(2) While wisdom flourishes on fuzziness, knowledge constantly tries to reduce or eliminate the fuzziness from the ways chosen to lead towards selected goals and purposes, but the effect is often the opposite. We may think we have 'cleared' the fuzziness from the way to the goal A, but it suddenly becomes twice denser on the way to the goal B. We may think that we have succeeded in eliminating the fuzziness out of the ways leading both to A and B, but it catastrophically explodes on the way to C.

(3) Knowledge is partial, it sets boundaries, hangs labels, separates and generates precise definitions - definitions that turn to be meaningless when seeking to describe complex phenomena and processes. Wisdom is holistic. It accepts the unlimited, the timeless, the infinite, and recognises that to stabilise a particular definition of a complex dynamic pattern or process does not work. The words of wisdom are always fuzzy, therefore they reach the hearts of many different people and make sense for them in many situations.

(4) Knowledge prefers logical explanations to paradoxes, while wisdom thrives on paradoxes and puts stress on the spirit of the inquiry than on the search for intellectual solutions. Paradoxes cannot be resolved intellectually - it is the spirit of the inquiry expressed in the motivation, beliefs and aspirations of the researcher that make paradoxes dissolve.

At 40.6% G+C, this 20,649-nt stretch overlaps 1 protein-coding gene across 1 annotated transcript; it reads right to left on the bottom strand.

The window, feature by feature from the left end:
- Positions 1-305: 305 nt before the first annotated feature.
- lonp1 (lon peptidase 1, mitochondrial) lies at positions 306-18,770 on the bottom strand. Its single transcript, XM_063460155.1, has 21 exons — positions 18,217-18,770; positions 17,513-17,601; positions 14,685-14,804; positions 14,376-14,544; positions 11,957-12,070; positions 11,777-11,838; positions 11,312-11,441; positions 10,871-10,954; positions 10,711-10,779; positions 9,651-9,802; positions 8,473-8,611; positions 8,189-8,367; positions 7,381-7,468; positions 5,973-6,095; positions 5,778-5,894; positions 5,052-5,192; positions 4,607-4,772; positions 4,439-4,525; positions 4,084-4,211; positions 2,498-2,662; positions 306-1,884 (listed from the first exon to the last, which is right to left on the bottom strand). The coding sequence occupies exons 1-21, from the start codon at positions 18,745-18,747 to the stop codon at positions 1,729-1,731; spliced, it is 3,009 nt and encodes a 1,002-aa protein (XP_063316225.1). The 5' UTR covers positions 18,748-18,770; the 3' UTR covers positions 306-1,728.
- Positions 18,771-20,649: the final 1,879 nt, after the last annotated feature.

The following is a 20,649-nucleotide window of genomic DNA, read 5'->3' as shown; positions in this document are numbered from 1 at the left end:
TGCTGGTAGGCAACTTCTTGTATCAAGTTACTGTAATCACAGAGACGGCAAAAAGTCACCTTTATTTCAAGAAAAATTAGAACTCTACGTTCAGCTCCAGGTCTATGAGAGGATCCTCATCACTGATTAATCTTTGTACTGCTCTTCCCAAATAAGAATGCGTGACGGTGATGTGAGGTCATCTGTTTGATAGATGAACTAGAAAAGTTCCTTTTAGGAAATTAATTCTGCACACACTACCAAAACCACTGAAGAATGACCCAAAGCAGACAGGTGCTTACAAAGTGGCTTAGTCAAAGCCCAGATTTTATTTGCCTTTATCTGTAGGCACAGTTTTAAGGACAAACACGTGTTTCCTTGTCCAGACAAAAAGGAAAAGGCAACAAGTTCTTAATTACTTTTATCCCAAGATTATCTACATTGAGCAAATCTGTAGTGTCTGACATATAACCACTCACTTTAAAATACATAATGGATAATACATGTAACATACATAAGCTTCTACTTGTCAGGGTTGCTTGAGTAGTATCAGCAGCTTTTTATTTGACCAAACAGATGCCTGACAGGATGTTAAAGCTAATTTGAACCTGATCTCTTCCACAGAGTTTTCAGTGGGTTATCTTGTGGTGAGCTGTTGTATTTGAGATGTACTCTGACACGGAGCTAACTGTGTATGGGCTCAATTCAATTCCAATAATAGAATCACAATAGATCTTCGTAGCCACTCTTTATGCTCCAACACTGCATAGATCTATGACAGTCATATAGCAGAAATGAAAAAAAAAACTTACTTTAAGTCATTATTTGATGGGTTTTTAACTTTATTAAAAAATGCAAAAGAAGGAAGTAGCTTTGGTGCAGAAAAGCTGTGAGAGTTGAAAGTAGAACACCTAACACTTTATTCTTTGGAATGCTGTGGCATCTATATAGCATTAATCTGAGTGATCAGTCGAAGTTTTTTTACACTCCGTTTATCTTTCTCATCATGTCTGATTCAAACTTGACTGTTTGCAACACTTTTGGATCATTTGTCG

In the light of wisdom, fuzziology transforms the fuzziness inherent in human knowing from an impediment of the process of learning to a powerful catalyst of creativity.


The content of this paper has been presented as an invited lecture at the 2001 Soft Computing WSES Multiconference: Neural Networks and Applications, Fuzzy Sets and Fuzzy Systems and Evolutionary Computations (11-15 February, Puerto de la Cruz, Tenerife, Canary Islands). The author is grateful to D. Levick for his help with editing the final text, and to B. Hodge and R. Woog for their support and helpful discussions.

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1. Zadeh, L. 1965 Fuzzy Sets, Information and Control, 8, 1965, pp. 338-359

2. Dimitrov, V. 2000 Fuzziology in Search for Ways to Transcend Fuzziness, Internet paper http://www.uws.edu.au/vip/dimitrov/study-of-fuzziness.htm

3. Dimitrov, V. 2000 Introduction to Social Fuzziology, Internet paper

4. Dimitrov, V. 2000  Using Fuzziology when Collecting and Making Sense of Social Information, Internet paper

5. Dimitrov, V. 2000 The Conscious Resonance: Understanding Fuzziness of Knowing, Internet paper

6. Zadeh, L. 1973 A New Approach to the Analysis of Complex Systems, IEEE Trans. Syst., Man, Cybern., SMC-3, 1

7. Mandelbrot, B. 1982 The Fractal Geometry of Nature, Freeman Co., San Francisco

8. Dimitrov, V. and B. Hodge 2000 Why Fuzzy Logic Needs the Challenge of Social Complexity? With Fuzzy Logic in the New Millennium, Eds. V. Dimitrov and V. Korotkich, Publ. UWS, Richmond

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©V. Dimitrov, 2000